A recently discovered security bug could let hackers take control of consumers’ computer systems with little effort, Reuters reported.
The bug is a part of the Bash software that works with the computer’s operating system, and lets users to send commands or perform tasks without using a mouse or touching the screen. Hackers can exploit a vulnerability in Bash by simply cutting and pasting a line of code into the targeted the system, bypassing any security measures. Once inside, hackers can commandeer a user’s computer, make changes to settings, and extract confidential information from stored files.
Cybersecurity experts warn the Bash bug could be more devastating than the Heartbleed bug discovered in April. Heartbleed exposed millions of usernames, passwords and financial information through a hole in the encryption code used by two-thirds of the world’s websites. In one case, hackers were able to steal 4.5 million patient medical records because of Heartbleed. But hackers could only peek into consumers’ computers, not control them.
Bash is potentially more severe because it could affect not only the millions of Unix, Chromebooks and Apple’s Mac OS X computers, but also invade other everyday smart devices such as refrigerators, cameras and even cars, CNNMoney reported. Devices that use the Internet often use the Bash software to help with simple functions such as turning the device on and off.
“No two systems are affected the same way here. Upgrade Bash and don’t mess around,” Red Hat’s Bressers told ThreatPost. “Even if you think you’re OK, you’re probably not.”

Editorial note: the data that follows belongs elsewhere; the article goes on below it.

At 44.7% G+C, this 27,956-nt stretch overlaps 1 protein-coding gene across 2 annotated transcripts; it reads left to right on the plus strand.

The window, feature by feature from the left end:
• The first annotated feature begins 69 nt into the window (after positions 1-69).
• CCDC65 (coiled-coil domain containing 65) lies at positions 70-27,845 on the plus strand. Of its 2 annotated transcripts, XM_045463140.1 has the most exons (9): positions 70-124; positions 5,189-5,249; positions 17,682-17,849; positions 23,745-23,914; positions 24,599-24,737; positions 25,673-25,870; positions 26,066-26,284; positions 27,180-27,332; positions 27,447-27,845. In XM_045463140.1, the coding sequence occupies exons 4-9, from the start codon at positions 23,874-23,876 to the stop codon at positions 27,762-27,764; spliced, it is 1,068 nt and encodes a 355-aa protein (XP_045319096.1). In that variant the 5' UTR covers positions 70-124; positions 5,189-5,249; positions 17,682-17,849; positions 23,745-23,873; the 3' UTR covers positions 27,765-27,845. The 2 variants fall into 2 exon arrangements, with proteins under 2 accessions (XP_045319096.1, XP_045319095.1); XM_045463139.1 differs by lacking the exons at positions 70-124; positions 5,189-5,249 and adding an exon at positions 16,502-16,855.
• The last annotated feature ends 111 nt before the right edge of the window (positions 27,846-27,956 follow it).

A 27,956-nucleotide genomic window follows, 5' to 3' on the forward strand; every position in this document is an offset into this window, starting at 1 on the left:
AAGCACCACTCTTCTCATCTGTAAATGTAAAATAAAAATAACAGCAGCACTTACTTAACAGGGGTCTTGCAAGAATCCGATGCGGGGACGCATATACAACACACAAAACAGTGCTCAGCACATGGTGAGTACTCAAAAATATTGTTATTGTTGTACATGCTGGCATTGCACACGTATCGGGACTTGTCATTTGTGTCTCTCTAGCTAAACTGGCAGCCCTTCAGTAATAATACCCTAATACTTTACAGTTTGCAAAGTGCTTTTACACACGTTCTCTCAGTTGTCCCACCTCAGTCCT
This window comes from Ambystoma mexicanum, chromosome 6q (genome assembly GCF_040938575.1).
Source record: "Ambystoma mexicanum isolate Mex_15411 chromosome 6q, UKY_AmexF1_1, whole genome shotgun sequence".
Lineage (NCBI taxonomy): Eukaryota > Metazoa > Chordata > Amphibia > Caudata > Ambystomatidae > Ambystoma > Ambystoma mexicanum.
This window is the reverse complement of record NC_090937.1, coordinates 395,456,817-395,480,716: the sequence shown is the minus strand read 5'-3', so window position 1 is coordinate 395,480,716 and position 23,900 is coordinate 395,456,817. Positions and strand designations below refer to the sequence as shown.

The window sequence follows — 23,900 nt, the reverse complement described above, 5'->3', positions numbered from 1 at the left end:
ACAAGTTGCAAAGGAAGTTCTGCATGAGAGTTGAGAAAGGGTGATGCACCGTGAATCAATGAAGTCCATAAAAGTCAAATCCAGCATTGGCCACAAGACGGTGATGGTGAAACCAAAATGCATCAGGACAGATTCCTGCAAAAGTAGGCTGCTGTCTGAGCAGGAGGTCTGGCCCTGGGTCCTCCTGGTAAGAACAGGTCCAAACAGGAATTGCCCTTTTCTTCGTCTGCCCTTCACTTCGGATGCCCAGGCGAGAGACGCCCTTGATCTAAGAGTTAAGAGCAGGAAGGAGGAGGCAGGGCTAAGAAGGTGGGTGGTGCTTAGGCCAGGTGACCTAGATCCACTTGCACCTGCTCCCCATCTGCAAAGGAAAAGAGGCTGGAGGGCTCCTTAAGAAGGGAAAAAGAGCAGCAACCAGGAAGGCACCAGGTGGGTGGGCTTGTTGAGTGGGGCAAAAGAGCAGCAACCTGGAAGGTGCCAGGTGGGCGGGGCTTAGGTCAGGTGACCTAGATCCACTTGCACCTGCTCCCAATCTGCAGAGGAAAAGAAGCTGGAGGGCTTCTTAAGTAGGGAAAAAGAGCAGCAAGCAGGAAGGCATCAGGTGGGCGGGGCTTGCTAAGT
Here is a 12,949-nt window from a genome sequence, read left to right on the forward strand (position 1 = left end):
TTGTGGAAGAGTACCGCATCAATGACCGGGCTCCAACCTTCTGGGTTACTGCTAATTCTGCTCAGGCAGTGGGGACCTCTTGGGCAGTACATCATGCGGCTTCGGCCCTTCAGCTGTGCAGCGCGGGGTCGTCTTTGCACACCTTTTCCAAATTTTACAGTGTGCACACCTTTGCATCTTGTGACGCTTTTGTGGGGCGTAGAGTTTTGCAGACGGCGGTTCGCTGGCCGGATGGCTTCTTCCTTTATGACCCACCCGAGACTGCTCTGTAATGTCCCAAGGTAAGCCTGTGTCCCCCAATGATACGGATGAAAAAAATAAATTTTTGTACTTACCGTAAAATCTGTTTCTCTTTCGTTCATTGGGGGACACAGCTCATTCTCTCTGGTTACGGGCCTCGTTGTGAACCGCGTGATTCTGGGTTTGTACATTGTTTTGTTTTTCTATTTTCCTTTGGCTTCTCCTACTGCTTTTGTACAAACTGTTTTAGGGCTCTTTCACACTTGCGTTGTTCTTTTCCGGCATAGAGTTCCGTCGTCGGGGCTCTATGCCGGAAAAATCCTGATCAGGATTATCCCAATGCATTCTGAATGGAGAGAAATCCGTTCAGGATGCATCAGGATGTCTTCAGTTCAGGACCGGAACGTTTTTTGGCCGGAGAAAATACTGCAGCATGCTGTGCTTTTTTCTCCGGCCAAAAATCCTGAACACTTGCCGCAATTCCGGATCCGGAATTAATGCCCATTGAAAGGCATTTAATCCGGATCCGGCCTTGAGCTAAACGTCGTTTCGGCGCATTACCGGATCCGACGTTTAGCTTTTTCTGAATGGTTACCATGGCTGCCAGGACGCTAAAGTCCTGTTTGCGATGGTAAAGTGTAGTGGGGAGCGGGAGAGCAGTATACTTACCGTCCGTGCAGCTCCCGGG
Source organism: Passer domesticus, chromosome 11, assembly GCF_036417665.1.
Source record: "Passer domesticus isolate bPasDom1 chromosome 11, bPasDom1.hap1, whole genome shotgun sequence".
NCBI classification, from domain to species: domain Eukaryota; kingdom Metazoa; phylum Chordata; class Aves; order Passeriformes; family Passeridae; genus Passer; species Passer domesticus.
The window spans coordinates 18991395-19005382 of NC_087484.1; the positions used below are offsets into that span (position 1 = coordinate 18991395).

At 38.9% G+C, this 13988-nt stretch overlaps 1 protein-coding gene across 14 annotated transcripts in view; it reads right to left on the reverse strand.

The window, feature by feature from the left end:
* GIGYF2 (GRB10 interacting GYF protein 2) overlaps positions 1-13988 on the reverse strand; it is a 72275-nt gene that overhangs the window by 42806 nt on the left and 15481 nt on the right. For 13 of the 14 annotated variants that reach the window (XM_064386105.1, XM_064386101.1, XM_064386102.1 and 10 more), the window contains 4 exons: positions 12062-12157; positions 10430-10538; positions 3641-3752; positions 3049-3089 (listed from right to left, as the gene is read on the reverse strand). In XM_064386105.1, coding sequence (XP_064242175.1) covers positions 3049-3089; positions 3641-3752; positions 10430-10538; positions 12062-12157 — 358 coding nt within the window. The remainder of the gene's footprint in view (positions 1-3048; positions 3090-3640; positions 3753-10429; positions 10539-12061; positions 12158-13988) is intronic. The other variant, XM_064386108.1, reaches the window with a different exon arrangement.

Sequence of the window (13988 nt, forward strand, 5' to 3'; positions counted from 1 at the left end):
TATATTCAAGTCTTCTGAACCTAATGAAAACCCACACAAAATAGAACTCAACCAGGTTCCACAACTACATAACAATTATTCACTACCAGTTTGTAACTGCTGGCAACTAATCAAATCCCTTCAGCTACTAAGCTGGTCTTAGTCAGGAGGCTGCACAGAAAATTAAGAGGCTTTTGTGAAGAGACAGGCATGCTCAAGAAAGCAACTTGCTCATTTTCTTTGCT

Security concerns have swelled with breaches becoming more common and affecting more people. Big box retailers such as Target and more recently Home Depot have been prime examples of how pervasive one cyberattack can be. In early September, Apple’s iCloud storage service was recently breached by hackers targeting celebrity accounts and leaking nude photos online. Apple vowed to improve its security measures and released a patch for a known security flaw that could have exposed users’ data.
The spike in large scale security events has also given rise to identity theft. But as mobile devices, wearable technology, and smart appliances continue to become more entangled in everyday life with, security experts fear that technology is expanding without a thought to how problems like Bash can be sufficiently fixed.
“This is [the] problem with the ‘Internet of Things,’” Robert Graham, a cybersecurity expert told CNNMoney. “We’re putting all these things on the Internet without any expectation of actually patching them in the future.”